One another interesting suggestion people often come up with is, imparting technical and vocational skill to the child along with education. Even though it seems to be good option; I am yet to be convinced about its viability. Directionless imparting of something will not help anybody, other than putting administrators in good books. One of my friends joined such a program during his plus two years; even though he did well there, it proved to be little use for his later career. When I was in college, many friends joined some vocational programs; in none of the cases it helped them.

Recently, when I was in a village in northern Karnataka I met one person who served long in cooperative sector. One of the points he put forward, stuck with me for some time. He told 'here (he doesn't mean entire India, but about his district and nearby places) people often completes education, join college and complete their studies; without really thinking what exactly the industry demands'.  We are often doing something for the sake of doing it, instead of sitting back for some time, thinking about it and its consequences.

Child labour in Santiago

Now if government enforced this act using police – well, they will do a really wonderful job when they are motivated and permitted to do. If you have any doubt in the efficiency of police in executing the laws just read the newspapers for the first week after helmet become compulsory in Kerala for the first time - people may remove kids from their service out of fear (at least in the majors cities). But where these kids will go? Who will take them? Even if government is ready to bear the cost for his/her education, it doesn’t solve the problem. The question still remains, who will fill the gap of his income to the family? These are not the issues we can answer by sitting in an armchair and calculating numbers and churning out laws. These are really serious issues which required a well round discussion in and out of parliament...Anybody hearing?... Without any doubt child labour should end...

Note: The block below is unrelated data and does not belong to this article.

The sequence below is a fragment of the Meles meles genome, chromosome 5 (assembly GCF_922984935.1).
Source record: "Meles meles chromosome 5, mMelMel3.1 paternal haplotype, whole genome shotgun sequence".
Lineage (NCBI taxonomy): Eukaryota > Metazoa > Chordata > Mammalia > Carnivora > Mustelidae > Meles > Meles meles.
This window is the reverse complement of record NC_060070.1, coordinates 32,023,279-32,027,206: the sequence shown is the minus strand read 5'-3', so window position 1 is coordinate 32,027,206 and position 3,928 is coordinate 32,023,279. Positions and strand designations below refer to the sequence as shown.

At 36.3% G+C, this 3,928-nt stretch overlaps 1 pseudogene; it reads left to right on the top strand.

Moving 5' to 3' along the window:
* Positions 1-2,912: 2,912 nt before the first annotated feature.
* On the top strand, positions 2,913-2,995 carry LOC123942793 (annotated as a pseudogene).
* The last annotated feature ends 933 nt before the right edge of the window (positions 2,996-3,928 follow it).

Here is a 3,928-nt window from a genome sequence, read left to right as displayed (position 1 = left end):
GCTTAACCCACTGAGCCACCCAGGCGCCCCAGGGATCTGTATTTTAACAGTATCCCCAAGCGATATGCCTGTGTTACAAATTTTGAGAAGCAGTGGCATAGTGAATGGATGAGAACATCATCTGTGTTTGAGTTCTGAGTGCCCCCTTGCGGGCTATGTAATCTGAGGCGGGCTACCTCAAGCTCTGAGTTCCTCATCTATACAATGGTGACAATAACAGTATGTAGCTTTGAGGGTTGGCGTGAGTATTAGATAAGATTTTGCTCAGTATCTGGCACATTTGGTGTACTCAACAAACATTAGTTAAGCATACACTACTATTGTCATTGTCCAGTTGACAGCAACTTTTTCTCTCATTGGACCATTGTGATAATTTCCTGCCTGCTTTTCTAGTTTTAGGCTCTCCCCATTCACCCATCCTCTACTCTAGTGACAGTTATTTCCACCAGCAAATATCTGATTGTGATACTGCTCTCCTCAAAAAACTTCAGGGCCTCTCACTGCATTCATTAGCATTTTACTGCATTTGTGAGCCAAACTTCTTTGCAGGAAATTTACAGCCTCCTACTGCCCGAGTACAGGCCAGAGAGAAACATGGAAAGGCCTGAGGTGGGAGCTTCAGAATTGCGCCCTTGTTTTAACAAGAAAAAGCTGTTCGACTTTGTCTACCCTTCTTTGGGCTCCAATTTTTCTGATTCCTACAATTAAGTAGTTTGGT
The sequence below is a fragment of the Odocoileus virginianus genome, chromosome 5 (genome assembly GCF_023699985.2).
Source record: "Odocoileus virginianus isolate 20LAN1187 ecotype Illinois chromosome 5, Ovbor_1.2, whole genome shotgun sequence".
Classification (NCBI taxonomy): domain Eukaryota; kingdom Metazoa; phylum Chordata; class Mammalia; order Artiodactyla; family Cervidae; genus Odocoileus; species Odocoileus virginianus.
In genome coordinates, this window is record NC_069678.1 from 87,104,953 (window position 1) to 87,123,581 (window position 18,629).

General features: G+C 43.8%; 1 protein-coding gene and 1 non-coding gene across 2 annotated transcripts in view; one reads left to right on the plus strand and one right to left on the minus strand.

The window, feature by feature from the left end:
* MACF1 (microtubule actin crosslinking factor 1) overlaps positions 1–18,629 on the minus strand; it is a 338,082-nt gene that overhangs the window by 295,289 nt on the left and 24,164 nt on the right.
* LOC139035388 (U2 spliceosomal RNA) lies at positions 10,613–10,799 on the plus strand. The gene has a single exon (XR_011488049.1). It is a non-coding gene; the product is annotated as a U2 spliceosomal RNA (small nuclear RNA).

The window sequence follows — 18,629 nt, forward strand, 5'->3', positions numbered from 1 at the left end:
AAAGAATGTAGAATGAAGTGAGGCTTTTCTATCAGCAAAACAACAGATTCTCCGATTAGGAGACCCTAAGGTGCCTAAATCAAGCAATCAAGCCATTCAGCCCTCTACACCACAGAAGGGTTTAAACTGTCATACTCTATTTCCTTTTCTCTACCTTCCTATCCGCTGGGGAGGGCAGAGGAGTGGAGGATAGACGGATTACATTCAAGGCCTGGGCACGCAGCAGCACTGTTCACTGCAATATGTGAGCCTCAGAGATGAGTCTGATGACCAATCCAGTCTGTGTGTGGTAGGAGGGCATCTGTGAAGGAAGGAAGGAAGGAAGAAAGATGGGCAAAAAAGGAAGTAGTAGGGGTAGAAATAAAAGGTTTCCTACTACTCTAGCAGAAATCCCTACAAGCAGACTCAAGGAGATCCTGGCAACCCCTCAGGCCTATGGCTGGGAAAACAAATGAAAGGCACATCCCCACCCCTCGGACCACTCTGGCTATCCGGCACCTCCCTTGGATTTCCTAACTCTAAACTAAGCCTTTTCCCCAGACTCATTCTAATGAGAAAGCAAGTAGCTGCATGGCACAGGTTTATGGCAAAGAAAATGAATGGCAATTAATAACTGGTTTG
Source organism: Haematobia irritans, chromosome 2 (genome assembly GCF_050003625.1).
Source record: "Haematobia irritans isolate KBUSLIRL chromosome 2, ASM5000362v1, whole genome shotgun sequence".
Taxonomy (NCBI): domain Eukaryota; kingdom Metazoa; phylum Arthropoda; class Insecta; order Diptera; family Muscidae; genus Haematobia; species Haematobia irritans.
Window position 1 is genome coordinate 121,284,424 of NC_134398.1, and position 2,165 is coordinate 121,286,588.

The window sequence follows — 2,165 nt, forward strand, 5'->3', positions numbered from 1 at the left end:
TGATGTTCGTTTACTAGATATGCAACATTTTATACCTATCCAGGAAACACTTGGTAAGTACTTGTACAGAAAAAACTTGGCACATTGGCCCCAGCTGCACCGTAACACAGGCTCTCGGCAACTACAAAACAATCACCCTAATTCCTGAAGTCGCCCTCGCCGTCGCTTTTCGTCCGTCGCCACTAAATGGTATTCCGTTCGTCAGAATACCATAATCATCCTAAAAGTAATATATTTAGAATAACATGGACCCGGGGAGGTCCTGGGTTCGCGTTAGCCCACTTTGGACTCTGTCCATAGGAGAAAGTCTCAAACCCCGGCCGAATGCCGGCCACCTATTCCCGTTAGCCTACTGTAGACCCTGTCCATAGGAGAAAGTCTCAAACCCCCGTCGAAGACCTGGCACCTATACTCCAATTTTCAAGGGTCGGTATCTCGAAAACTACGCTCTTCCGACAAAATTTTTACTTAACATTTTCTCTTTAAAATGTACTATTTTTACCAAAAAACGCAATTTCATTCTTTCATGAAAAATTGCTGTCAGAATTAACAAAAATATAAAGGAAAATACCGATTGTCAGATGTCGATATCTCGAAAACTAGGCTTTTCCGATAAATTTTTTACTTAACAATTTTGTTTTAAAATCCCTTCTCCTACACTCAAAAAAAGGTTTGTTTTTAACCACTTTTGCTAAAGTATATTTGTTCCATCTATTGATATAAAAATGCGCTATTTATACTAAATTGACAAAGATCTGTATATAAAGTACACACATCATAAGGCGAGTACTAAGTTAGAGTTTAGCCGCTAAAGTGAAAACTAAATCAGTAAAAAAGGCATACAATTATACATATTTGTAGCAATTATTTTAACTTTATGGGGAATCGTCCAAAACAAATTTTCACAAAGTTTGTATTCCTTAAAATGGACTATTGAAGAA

PS : I was walked through the sides of a group of small tent houses in a major city in India. Around 5-8 families with some 8-10 kids were there with bare essentials to survive. I saw them there for next one month and then disappeared. Will this law help those kids?

Photo Courtesy: Wikipedia


  1. you have raised a very relevant point of sufficient care of the children. There should be proper system in place to accommodate their future requirements. It is more often the family compulsions and their contribution the family bread make them work. So a holistic, a multi dimensional collaborative effort shall be made to eliminate the evil of child labour. There must be corollary effort to this ban to support their future and make them productive.

  2. Great Initiative ...very informative blog...Thanks for sharing...

  3. We should join in stop child labour campaign....

  4. Stopping child labour is great initiative .....

  5. Stop child labor..And save childhoods of children ...